A baby aspirin a day keeps heart attacks and strokes away, right? Not necessarily, says the U.S. Preventive Services Task Force. New draft recommendations released this month questions the widely accepted belief that popping a daily aspirin is good for heart health.
Aspirin is a staple in most medicine cabinets in the United States. Used to treat pain and fevers, aspirin is also taken in lower doses as a preventative measure against heart attacks and strokes. As a result, popping an aspirin each day is akin to taking a vitamin supplement for nearly 30 million Americans over the age of 40.
To fully understand the rise in popularity, it’s helpful to examine the history of this widely used medication. Ancient medicine has used salicylic acid, the natural substance where aspirin originated, for thousands of years. For instance, Hippocrates used tea tinctures derived from the bark of a willow tree (which contains salicin) to treat fevers and assist mothers in childbirth.
In the early nineteenth century, Swiss and German pharmacists found that salicin also exists in the meadowsweet and myrtle flower. Then, in the 1850s, French chemist Charles Gerhardt discovered the chemical structure of salicylic acid, which was synthesized later that decade.
While working for the pharmaceutical company Bayer, German chemist Felix Hoffman prepared the first sample of pure acetylsalicylic acid in 1897. The company patented the drug and began marketing it in 1899 under the name aspirin.
Aspirin took off in popularity and became available over-the-counter in 1915. Sales continued to flourish during the influenza epidemic of 1918. By 1950, aspirin entered the Guinness World Book of Records for being the most frequently sold analgesic.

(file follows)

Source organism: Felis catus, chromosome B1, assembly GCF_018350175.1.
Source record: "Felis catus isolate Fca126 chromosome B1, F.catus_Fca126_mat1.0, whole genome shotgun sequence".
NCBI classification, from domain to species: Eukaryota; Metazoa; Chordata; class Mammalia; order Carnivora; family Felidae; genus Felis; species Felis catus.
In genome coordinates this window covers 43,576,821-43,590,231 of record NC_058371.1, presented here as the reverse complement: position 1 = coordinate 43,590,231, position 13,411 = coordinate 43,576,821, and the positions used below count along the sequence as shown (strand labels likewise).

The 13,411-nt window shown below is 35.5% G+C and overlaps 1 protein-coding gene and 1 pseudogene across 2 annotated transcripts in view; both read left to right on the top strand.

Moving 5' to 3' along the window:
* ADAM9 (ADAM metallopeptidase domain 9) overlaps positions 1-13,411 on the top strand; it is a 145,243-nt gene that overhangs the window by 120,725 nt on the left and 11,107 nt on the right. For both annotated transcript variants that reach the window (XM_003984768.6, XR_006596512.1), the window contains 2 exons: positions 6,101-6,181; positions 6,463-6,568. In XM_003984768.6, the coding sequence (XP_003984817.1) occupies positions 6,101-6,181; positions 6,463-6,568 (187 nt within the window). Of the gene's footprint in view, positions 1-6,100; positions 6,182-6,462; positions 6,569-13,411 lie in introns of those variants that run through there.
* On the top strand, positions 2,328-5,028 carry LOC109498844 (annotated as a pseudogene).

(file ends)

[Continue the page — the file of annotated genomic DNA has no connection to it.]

Around this same time, Dr. Laurence Craven, a family medicine physician from California, noticed the blood-thinning effects of aspirin on his patients and began recommending it to middle-aged people to prevent vascular events. But, with only anecdotal evidence, his suggestions did not immediately take hold.
Further studies in the 1960s and 1970s shed more light on the use of aspirin to prevent clotting diseases, but results were sometimes controversial and inconclusive. Finally, in 1982, the Nobel Prize was awarded to researchers who discovered how aspirin worked to prevent blood clots. Scientists found that aspirin stops the body from making prostaglandins, the hormone responsible for blood clotting.
For the last 30 years, a daily dose of baby aspirin has been an accepted practice for those at risk of heart conditions. In fact, millions of people take aspirin preventatively without even speaking with their doctor.
Perhaps because aspirin is a commonly accepted drug in many households, it’s easy to lose sight of the dangers associated with it. However, like all medications, side effects do occur with aspirin use, including some significant ones.
There are two types of stroke: Blood clots cause ischemic strokes, while excessive bleeding causes hemorrhagic strokes. While aspirin may help prevent the kind of stroke created by a blood clot, it may increase the risk of a hemorrhagic stroke.
Aspirin use is also associated with an increased risk of gastrointestinal bleeding, ulcers, and stomach inflammation. Studies show that consistent aspirin can double the risk of stomach bleeding.
Finally, many individuals have severe reactions to the medication, including Reye’s syndrome, a life-threatening condition believed to be triggered by aspirin.